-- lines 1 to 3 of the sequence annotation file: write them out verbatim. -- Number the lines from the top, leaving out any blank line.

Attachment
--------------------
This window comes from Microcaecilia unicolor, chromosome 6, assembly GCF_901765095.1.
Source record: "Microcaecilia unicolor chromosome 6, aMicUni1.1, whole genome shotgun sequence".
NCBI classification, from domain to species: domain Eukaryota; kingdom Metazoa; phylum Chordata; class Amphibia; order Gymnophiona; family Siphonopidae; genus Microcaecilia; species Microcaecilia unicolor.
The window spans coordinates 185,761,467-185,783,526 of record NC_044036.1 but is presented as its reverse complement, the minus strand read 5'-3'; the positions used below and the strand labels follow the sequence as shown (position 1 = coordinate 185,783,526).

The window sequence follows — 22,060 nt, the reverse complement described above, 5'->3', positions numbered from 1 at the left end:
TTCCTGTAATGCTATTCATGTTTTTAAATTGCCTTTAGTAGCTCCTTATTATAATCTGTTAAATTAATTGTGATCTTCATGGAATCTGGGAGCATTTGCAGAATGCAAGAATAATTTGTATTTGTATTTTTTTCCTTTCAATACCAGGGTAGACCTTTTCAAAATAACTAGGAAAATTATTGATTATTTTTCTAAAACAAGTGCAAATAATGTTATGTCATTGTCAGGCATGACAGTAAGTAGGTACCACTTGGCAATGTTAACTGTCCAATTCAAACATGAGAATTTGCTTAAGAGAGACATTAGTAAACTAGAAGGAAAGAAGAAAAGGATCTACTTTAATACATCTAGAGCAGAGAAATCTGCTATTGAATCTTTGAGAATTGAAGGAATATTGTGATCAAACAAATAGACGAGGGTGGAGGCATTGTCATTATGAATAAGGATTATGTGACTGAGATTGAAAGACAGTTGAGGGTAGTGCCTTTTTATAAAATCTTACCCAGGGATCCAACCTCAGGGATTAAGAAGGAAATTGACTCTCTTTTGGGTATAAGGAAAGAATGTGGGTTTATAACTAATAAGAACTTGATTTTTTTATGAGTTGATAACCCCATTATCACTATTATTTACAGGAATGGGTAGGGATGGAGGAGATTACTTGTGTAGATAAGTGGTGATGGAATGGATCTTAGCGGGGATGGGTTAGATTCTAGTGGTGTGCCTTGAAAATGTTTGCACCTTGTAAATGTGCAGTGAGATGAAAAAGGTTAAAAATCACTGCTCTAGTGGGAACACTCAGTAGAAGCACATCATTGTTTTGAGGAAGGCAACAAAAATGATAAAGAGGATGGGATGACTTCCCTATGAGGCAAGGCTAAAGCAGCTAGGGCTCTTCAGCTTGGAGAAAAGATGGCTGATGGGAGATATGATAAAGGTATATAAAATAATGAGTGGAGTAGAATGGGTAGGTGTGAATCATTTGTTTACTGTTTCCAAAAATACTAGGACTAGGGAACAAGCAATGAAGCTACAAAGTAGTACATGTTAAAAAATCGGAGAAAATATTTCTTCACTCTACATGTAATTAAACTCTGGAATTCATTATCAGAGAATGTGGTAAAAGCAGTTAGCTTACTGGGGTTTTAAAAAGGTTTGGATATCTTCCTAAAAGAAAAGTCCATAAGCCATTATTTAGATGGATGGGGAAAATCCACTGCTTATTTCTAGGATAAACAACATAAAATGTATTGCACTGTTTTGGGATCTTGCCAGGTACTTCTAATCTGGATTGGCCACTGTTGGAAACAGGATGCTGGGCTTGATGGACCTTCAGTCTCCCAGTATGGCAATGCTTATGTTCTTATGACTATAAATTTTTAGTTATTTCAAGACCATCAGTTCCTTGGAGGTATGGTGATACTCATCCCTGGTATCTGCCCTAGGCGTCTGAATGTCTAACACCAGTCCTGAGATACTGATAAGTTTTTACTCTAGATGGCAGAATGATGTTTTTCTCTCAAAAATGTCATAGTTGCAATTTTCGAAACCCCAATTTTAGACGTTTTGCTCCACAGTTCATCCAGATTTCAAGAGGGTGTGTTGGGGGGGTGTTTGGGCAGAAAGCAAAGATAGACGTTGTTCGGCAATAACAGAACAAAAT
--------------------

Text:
This window comes from Microcaecilia unicolor, chromosome 6, assembly GCF_901765095.1.
Source record: "Microcaecilia unicolor chromosome 6, aMicUni1.1, whole genome shotgun sequence".
NCBI classification, from domain to species: domain Eukaryota; kingdom Metazoa; phylum Chordata; class Amphibia; order Gymnophiona; family Siphonopidae; genus Microcaecilia; species Microcaecilia unicolor.